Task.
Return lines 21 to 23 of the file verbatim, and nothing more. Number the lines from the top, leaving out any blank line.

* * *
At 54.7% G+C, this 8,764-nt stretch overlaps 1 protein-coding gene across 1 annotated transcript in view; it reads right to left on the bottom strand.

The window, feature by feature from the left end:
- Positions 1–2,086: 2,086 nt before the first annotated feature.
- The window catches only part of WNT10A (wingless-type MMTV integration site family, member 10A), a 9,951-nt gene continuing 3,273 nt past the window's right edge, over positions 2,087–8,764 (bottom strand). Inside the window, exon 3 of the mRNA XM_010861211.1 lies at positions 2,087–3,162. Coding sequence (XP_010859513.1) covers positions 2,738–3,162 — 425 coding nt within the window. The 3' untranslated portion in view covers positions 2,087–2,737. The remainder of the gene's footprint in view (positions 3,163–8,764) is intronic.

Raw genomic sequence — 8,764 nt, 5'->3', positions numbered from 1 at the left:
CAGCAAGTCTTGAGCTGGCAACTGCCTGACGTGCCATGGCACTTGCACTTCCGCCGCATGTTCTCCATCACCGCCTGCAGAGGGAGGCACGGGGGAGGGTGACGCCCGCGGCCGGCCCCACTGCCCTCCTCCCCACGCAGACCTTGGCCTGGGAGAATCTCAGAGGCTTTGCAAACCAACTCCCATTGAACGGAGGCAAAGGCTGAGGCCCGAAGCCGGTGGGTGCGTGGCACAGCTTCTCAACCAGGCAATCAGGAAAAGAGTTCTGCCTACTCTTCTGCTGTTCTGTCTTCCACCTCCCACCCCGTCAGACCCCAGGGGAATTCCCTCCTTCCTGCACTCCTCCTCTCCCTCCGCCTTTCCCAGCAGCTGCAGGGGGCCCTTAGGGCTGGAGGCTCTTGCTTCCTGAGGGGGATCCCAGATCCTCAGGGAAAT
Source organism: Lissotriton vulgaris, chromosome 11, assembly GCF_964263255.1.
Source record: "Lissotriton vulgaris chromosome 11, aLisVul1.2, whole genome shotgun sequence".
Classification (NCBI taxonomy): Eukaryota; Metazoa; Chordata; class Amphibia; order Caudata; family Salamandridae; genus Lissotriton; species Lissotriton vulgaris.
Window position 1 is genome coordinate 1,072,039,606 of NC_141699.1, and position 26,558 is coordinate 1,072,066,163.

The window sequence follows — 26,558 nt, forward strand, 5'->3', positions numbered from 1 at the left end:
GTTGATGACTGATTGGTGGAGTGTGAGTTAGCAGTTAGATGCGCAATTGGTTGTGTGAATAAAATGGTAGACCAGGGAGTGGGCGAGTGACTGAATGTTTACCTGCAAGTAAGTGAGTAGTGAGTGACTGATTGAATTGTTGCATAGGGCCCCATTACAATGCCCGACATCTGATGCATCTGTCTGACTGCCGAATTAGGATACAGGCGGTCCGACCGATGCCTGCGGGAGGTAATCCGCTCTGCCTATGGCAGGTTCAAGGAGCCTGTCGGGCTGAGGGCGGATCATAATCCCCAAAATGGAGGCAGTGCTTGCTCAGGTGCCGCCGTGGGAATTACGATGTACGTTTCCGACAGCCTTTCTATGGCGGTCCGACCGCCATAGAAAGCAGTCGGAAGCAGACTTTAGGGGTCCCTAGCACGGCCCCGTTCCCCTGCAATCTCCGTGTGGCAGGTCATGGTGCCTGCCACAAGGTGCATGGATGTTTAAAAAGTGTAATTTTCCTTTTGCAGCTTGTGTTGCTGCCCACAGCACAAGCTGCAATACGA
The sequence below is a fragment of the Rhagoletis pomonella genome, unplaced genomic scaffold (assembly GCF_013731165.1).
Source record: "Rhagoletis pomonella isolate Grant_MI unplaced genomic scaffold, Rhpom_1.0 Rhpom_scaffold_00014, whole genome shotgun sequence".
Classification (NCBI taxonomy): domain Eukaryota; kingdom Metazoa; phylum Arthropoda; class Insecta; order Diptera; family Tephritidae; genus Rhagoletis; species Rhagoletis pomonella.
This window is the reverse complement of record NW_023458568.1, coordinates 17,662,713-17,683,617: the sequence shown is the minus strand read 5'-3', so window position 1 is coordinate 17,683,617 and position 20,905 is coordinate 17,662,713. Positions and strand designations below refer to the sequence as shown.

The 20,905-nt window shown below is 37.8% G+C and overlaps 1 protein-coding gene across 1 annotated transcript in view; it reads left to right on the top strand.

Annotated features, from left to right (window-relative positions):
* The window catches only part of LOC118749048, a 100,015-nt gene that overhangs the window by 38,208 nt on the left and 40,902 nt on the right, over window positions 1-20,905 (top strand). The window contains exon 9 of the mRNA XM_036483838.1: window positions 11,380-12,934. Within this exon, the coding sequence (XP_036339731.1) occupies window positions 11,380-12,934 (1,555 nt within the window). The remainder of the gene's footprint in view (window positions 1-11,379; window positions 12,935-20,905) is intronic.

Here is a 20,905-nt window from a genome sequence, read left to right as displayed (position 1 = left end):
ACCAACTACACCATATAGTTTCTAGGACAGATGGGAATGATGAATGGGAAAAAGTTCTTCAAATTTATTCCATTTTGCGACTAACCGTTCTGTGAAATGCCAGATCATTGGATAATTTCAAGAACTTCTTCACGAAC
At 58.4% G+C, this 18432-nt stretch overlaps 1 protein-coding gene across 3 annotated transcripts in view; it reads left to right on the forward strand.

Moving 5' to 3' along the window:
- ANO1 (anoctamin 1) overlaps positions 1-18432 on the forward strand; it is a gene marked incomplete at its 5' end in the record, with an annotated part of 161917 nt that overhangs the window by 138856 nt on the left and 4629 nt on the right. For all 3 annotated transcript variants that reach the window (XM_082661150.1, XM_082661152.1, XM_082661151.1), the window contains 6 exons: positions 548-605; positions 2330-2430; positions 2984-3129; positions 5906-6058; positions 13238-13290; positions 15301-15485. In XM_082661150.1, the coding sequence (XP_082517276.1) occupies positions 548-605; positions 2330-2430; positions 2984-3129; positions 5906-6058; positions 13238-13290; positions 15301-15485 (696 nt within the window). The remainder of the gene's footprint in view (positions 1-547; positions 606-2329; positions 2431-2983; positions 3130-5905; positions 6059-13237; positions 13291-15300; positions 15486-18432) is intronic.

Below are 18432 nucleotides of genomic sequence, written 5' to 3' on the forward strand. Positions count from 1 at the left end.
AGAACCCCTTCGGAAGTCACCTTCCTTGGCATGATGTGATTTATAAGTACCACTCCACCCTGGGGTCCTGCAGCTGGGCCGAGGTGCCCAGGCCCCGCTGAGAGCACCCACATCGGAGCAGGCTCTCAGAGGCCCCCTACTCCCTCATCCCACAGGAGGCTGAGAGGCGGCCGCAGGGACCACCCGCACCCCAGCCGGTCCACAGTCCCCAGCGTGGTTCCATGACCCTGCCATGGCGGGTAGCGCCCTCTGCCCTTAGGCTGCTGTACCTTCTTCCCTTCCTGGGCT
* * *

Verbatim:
ACCAACTACACCATATAGTTTCTAGGACAGATGGGAATGATGAATGGGAAAAAGTTCTTCAAATTTATTCCATTTTGCGACTAACCGTTCTGTGAAATGCCAGATCATTGGATAATTTCAAGAACTTCTTCACGAAC
At 58.4% G+C, this 18432-nt stretch overlaps 1 protein-coding gene across 3 annotated transcripts in view; it reads left to right on the forward strand.

Moving 5' to 3' along the window: